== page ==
Over-the-Counter Birth Control Is a Win For Missouri. But Not All May Benefit

The FDA approved the first over-the-counter birth control pill on Thursday

Jul 13, 2023 at 1:12 pm
click to enlarge Opill, known as the "mini-pill," will hit the shelves early next year.
Thought Catalog via Flickr
Opill, known as the "mini-pill," will hit the shelves early next year.

Birth control pills will soon be as easy to buy as allergy meds or a pack of gum. 

The Food and Drug Administration announced today that it will clear a daily birth control pill called Opill to be the first contraceptive of its kind to be sold without a prescription. 

Until today, all hormone-based birth control pills required a prescription for purchase. 

This is a win to be celebrated, says Mallory Schwarz, executive director of Abortion Action Missouri. Over-the-counter birth control has long been available in other countries, and reproductive rights activists have waited years for the FDA to clear it in the U.S. 

“There’s no reason why individuals shouldn’t be able to go to their pharmacy and get access — hopefully affordable access — to a pill the exact day they need it,” Schwarz says.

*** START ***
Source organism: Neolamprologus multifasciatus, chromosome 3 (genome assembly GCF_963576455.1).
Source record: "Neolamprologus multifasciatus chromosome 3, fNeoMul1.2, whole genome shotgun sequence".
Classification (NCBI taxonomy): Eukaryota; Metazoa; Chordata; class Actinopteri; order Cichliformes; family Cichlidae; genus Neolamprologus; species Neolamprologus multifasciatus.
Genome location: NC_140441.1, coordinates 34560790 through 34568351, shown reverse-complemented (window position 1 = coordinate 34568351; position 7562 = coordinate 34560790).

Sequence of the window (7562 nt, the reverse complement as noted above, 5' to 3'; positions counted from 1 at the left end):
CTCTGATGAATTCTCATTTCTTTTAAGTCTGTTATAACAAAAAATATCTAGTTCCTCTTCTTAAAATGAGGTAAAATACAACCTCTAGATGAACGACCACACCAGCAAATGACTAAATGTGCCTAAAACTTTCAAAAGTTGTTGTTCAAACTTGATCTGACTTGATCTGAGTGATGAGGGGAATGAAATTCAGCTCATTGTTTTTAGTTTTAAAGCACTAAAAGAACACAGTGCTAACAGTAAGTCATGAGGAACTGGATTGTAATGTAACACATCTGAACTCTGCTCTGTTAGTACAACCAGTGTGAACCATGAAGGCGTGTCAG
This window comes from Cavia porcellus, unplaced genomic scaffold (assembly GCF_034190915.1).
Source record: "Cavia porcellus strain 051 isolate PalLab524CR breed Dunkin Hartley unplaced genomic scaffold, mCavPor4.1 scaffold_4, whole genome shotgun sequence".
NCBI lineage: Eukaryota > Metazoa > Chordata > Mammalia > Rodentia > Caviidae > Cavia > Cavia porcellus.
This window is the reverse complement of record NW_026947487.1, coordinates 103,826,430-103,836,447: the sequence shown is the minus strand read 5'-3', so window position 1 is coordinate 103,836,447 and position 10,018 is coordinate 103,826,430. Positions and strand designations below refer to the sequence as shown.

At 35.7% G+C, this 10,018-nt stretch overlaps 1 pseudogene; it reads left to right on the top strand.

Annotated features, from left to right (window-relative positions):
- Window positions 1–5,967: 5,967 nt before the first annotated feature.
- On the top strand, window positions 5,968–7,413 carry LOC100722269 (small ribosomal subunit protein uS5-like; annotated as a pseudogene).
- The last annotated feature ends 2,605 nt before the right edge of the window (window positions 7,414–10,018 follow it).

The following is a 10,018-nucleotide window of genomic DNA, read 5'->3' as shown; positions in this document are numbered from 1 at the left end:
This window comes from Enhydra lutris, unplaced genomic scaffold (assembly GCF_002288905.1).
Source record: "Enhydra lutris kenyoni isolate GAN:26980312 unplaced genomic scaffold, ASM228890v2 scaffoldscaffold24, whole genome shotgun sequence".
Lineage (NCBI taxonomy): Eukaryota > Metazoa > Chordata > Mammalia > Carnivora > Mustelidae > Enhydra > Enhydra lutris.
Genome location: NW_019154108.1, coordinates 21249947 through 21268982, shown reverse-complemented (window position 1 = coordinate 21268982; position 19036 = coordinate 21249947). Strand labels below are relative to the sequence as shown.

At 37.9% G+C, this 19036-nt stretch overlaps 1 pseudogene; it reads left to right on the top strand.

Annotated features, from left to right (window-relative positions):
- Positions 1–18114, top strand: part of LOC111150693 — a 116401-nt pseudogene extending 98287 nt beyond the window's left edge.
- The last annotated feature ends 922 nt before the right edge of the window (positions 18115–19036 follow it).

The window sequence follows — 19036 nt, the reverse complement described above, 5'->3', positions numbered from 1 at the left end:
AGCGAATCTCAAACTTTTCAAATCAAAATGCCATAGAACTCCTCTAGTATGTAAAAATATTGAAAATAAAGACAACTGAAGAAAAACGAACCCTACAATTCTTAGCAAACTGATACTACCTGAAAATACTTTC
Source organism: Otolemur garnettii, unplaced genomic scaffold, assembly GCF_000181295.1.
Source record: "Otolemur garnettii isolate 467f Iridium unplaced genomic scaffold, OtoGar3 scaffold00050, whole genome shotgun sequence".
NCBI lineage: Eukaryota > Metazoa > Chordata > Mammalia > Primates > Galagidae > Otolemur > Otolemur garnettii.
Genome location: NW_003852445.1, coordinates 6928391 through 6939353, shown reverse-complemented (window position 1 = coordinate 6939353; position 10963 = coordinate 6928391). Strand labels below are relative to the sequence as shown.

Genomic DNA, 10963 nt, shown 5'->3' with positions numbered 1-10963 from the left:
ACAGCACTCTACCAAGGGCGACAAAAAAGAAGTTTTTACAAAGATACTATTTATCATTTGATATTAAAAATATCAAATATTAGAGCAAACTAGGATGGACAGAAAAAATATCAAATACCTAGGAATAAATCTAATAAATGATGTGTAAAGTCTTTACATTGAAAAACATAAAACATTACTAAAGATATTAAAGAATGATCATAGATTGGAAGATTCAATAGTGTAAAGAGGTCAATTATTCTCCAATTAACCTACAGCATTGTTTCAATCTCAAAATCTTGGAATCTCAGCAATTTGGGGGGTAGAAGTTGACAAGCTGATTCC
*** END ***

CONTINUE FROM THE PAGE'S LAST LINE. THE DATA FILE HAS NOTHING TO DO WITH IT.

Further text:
But this is not an “end-all, be-all solution,” Schwarz says.

“We celebrate the U.S. coming into this position, but we also know that this will not solve the abortion-access crisis,” Schwarz says. “This will not be a solution for people who can’t afford something over the counter in the first place.”

The company that makes Opill, Perrigo, has not yet released an exact timeline on when the medication will be available over the counter. The company stated Thursday that Opill will be available online and at leading retailers sometime in early 2024. It’s also unclear how much Opill will cost, but Perrigo said it's committed to making Opill "accessible and affordable" to people of all ages.

In a statement to the RFT, Michelle Trupiano, executive director of Missouri Family Health Council, agreed with Schwarz on the medication’s cost.

“Today’s announcement is welcome news for communities across the country who face barriers to contraception access every day, including in Missouri,” Trupiano said.

“However, we know Opill will be cost-prohibitive for many,” Trupiano continued. “Which is why we need continued investment in safety net programs like the federal Title X family planning program to ensure equitable access to care for all.”

A recent survey found that many Missourians are confused about the legality of birth control. One in four respondents didn't know that birth control pills are legal, and more than half didn’t know the same about emergency contraception.

Birth control pills do not terminate pregnancies. Opill, which is a progestin-only or "mini-pill," works by thickening cervical mucus to keep sperm from reaching an egg. That’s just one of multiple ways the medication prevents pregnancy, according to the FDA.

 A previous version of this story incorrectly described the result of a survey. We regret the error.

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